Friday, August 29, 2014

August 29, 1890: Will Waters

Lawrence Daily Journal (Lawrence, Kansas) dated August 30, 1890:


Lafayette County, Mo., Furnishes Two Tragedies.


His Prompt Lynching—A Stable Jockey Kills an Aged and Respected Citizen of Higginsville—He Takes Flight.

ODESSA, Mo., Aug. 30.—A horrible murder took place at Mayview, a small town seven miles east of this city, early yesterday morning.  The facts are about as follows:

Will Waters, an eighteen-year-old colored boy, went to the store of Mr. J. W. Parker about four o'clock and he wanted to buy some goods.  Mr. Parker opened the front door.  Just at this instance another colored man passed the store and inquired of Will the cause of his early purchasing.  He answered that he was going to take in the Higginsville fair.

About 8 o'clock some one went into the store to ascertain why Mr. Parker did not show up and was horrified to find him cold in death, with his throat cut from ear to ear, besides a deep gash in the head and a broken collar bone.

When the report was given out a posse began a search and at this hour the murderer has not been arrested.  It is the general impression that when the rascal is found that he will be hanged to the nearest limb, as Mr. Parker was a quiet and much respected gentleman.

The murder was evidently committed with a view of robbery, but nothing was missed from the room.

In the pocket of a vest of Mr. Perkins which hung on the wall was $30 in currency and in a shot sack on a shelf was some $40 or $50 in silver.

If there was any money in the drawer the murderer took it, as the combination on the drawer was broken.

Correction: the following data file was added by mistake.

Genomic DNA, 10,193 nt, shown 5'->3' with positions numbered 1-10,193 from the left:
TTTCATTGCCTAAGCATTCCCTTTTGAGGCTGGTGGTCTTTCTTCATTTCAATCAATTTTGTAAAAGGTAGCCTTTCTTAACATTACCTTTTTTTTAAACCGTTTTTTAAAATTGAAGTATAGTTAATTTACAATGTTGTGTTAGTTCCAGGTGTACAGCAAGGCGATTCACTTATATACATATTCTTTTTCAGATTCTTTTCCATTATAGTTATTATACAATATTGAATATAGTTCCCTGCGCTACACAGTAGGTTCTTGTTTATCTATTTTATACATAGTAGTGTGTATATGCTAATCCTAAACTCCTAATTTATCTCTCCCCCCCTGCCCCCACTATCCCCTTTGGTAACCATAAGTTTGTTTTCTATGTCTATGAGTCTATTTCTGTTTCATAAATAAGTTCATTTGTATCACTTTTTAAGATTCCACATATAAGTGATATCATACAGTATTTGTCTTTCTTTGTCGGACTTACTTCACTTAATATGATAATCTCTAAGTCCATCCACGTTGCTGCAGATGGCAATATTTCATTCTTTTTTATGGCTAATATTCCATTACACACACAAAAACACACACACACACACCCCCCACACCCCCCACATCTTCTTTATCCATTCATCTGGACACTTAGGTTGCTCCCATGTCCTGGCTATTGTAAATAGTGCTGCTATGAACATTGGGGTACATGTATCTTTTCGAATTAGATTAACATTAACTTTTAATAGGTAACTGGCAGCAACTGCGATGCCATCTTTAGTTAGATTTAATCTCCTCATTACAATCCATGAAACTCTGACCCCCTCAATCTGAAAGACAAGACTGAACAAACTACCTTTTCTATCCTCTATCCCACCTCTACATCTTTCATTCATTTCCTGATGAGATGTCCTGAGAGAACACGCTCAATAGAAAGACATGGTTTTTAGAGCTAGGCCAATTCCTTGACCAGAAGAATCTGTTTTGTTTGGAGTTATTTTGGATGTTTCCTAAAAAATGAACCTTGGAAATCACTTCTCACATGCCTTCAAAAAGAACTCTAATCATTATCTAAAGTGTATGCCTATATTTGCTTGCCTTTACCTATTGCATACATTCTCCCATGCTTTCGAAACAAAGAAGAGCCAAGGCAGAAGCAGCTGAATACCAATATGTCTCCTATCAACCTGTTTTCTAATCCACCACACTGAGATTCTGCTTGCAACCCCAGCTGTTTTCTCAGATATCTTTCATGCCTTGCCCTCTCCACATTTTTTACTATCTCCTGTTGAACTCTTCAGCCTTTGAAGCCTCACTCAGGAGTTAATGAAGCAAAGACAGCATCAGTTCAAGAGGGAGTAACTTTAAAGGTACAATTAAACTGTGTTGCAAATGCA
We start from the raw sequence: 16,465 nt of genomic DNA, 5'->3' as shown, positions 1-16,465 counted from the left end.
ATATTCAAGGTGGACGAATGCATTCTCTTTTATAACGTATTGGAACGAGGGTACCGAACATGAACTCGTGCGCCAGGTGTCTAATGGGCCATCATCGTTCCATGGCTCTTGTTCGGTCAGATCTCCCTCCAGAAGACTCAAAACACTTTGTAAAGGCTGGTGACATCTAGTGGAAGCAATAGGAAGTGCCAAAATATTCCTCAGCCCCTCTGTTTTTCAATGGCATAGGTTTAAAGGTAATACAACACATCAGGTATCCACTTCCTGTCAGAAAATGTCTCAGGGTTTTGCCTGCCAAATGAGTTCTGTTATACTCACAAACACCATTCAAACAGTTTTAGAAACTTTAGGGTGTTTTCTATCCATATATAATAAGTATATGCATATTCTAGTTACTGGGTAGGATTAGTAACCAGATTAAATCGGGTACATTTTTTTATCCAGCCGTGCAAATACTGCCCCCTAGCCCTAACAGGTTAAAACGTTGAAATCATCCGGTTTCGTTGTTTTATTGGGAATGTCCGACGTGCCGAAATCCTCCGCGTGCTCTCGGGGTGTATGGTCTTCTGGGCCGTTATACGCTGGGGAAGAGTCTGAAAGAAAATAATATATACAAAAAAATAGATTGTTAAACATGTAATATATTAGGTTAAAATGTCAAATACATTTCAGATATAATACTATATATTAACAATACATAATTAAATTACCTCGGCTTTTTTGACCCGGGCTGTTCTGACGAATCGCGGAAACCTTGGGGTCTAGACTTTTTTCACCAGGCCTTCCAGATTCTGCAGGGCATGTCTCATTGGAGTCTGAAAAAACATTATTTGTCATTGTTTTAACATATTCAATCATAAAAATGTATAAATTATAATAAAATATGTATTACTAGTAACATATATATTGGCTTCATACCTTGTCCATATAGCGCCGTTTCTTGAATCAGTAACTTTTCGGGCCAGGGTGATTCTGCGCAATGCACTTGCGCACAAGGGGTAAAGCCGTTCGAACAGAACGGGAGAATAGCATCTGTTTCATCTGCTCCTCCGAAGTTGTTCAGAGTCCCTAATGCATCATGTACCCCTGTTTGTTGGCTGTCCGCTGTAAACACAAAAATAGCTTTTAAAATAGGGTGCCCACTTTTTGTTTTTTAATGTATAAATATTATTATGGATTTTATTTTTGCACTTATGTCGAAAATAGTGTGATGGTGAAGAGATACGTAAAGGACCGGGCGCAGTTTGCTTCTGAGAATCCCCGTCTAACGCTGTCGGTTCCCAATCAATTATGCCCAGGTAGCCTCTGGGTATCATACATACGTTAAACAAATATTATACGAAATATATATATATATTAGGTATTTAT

Later—The negro was found near Mayview late last night and lynched outright.

He acknowledged the murder and produced a corn knife with which the murder was committed.


I have no idea who Mr. Perkins was or if it is a misprint and should be Mr. Parker.  An article covering the funeral for Will Waters was printed in The Kearney Daily Hub (Kearney, Nebraska) on September 3, 1890:

A Lynched Murderer's Funeral.

LEXINGTON, Mo., Sept. 3.—Down in the basement of a little one-story house on Main street, the rear end of the yard losing itself in a deep gulch, lives the family of Henry Waters.  Inside in a neat, tidy and yet poorly-furnished parlor, lay the body of Will Waters, who was  lynched Friday night for the murder of Parker at Mayview.  At 9 o'clock Rev. J. N. Triplet read the funeral services, offered prayer and the procession of mourners moved on to the graveyard.  It was a large funeral, and murmurs of indignation at the hanging of one of their number were freely expressed by those who followed the corpse to the cemetery. The negroes all over the county are murmuring considerable, and it will take some wise heads to quiet them. A race outbreak is liable to arise from the lynching. They claim that if it had been a white man the law would have been allowed to take its course.

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